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A file photo of shoppers on Saint Catherine street in Montreal.

John Morstad/The Globe and Mail

Consumer spending is projected to decline as North American consumers lose their faith in the economic recovery.

The latest report from the Conference Board of Canada shows consumer confidence dropped in all regions of the country in June, while similar data released Tuesday in the United States shows confidence in that country has hit a five-month low.

As a result, fewer Canadians said they believe now is a good time to make a major purchase, and there are less Americans who say they are planning a vacation or purchase of a major appliance over the next six months. Interestingly, however, more Americans are actually looking to buy a home before the end of the year.

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"We suspect that the fall in gasoline prices to just below $3.50 a gallon though, may have prevented confidence from slipping even further," said Amna Asaf, an economist at Capital Economics, referring to the U.S. survey results. This is the fourth consecutive decline in U.S. consumer confidence.

Consumer confidence rose in Canada over the first quarter of 2012, but has since wobbled back into negative territory. Concerns about the job market weighed on consumer confidence in both countries. Slightly more Americans reported it was harder to get a job over the past month, and confidence in Canada dropped most sharply in places were the level of employment has recently fallen.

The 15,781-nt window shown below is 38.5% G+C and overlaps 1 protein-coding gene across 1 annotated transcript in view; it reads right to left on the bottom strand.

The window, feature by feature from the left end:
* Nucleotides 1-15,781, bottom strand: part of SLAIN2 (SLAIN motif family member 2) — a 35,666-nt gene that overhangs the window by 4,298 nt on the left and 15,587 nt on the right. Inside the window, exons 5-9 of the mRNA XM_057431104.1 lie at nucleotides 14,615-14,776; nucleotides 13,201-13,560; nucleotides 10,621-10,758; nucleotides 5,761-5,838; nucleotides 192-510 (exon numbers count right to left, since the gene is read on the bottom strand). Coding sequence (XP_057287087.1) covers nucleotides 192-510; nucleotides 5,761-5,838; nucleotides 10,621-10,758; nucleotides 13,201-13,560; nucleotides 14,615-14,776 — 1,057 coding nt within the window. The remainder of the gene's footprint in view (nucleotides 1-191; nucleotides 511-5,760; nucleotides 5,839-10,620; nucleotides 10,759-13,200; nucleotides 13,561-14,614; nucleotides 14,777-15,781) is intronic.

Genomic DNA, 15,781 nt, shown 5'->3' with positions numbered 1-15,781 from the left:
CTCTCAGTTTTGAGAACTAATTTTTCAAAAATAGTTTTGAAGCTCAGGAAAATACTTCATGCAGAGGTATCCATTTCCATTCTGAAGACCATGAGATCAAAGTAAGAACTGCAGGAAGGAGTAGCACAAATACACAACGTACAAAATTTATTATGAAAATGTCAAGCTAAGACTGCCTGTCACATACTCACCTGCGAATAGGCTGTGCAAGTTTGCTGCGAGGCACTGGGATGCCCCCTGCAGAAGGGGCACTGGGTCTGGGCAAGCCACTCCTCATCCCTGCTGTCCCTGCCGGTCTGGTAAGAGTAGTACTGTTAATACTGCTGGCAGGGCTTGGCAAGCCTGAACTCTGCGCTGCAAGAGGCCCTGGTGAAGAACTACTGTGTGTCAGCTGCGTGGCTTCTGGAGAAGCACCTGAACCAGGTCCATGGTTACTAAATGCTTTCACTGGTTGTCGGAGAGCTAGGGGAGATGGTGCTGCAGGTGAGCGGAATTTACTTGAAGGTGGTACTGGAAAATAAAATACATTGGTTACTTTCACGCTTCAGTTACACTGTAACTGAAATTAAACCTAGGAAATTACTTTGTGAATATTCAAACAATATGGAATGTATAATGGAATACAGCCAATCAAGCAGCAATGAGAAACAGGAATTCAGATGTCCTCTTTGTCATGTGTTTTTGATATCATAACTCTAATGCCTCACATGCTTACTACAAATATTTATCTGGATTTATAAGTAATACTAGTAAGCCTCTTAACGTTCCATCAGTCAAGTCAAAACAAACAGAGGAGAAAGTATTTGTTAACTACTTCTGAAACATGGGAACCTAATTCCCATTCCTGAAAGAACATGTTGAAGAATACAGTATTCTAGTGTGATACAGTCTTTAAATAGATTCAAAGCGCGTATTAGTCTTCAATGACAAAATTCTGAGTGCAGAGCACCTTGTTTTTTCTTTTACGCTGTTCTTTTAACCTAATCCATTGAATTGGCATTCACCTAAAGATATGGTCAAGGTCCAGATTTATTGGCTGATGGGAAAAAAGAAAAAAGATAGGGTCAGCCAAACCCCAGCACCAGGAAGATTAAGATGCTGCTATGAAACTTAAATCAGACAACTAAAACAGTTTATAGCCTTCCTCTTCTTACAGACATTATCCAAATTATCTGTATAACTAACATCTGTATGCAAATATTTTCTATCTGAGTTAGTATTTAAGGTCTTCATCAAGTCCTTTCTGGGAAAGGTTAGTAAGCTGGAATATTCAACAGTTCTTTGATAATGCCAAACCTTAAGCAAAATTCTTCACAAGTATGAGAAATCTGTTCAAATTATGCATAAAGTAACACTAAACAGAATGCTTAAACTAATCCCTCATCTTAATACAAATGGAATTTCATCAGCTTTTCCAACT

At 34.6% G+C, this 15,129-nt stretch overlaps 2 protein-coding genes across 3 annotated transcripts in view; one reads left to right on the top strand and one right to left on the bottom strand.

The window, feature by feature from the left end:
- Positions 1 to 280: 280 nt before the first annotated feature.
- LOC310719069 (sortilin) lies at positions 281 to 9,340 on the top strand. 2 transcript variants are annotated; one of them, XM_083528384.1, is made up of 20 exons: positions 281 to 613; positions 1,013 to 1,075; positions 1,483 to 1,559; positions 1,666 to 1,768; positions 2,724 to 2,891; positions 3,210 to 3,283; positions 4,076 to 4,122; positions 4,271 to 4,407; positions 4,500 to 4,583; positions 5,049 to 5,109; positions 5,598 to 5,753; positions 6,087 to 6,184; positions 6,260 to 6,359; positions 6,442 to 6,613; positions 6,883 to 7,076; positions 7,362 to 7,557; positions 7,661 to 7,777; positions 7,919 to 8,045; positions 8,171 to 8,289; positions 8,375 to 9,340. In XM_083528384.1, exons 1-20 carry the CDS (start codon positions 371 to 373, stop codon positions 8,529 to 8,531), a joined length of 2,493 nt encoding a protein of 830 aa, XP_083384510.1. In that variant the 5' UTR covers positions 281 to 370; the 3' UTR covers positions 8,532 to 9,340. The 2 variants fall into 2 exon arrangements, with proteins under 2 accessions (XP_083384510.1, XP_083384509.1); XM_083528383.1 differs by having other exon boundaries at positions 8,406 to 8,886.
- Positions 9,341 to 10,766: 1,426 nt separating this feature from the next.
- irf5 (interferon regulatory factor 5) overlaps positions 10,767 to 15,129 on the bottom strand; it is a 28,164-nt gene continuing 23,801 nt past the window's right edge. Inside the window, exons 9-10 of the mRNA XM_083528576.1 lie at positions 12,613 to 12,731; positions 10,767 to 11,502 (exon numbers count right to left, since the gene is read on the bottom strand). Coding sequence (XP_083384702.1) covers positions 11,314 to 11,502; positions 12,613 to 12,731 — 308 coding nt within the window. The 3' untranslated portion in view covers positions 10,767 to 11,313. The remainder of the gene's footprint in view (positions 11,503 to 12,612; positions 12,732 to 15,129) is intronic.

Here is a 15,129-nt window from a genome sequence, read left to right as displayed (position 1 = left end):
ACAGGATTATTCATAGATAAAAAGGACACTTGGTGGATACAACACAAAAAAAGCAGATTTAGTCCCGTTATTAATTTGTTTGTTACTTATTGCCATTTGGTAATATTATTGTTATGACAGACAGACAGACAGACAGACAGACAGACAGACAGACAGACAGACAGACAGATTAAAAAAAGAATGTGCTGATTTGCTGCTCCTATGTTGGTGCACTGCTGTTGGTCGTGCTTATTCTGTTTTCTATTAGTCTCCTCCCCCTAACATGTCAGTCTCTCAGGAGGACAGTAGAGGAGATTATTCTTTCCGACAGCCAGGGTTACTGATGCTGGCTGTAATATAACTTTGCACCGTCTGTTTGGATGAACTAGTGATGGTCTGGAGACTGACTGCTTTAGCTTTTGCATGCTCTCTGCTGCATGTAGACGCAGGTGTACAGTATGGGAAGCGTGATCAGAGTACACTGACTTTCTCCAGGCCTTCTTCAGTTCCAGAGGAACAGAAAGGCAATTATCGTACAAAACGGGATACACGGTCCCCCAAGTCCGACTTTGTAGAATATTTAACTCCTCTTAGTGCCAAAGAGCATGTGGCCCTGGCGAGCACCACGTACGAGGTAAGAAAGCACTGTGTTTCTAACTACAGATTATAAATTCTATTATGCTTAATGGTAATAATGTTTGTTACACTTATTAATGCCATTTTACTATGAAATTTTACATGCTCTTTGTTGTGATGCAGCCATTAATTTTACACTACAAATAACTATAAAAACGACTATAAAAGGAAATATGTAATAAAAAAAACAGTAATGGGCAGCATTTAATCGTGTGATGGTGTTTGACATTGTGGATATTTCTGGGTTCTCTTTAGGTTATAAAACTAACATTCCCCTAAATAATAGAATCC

"Concerns over future job creation factored prominently into this month's decline," said Todd Crawford, an economist at the Conference Board of Canada. "Negative sentiment was most prominent in Atlantic Canada and Ontario."

Employment edged downward Ontario and three of the four maritime provinces in May, according to data from Statistics Canada. In Ontario, fewer than 10 per cent of respondents believed there would be more jobs in their community before the end of the year.

Canada-wide, the number of people who expect job growth over the next six months has fallen to the lowest level since early 2009, when the Canadian economy began pulling out of the recession. Canadians have now had an overall negative impression of the job market for 12 straight months, further evidence that consumer spending in Canada is likely to slow, Mr. Crawford said.

In the United States, where expectations about employment were more mixed (there was also a slight increase in the number of Americans who were optimistic about finding a job), the volatile equity markets appear to be one of consumers' main concerns. The fall-back in equity prices beginning in April 2012 roughly coincides with the consistent declines in confidence since March, Ms. Asaf said.

The Canadian survey shows personal finances are another big source of anxiety. About one fifth of Canadians said their finances are in worse shape in June compared to earlier in the year and more people expect their situation to deteriorate in the near future. This comes as Canadians' personal debt-to-income ratio hit a record high earlier this month.

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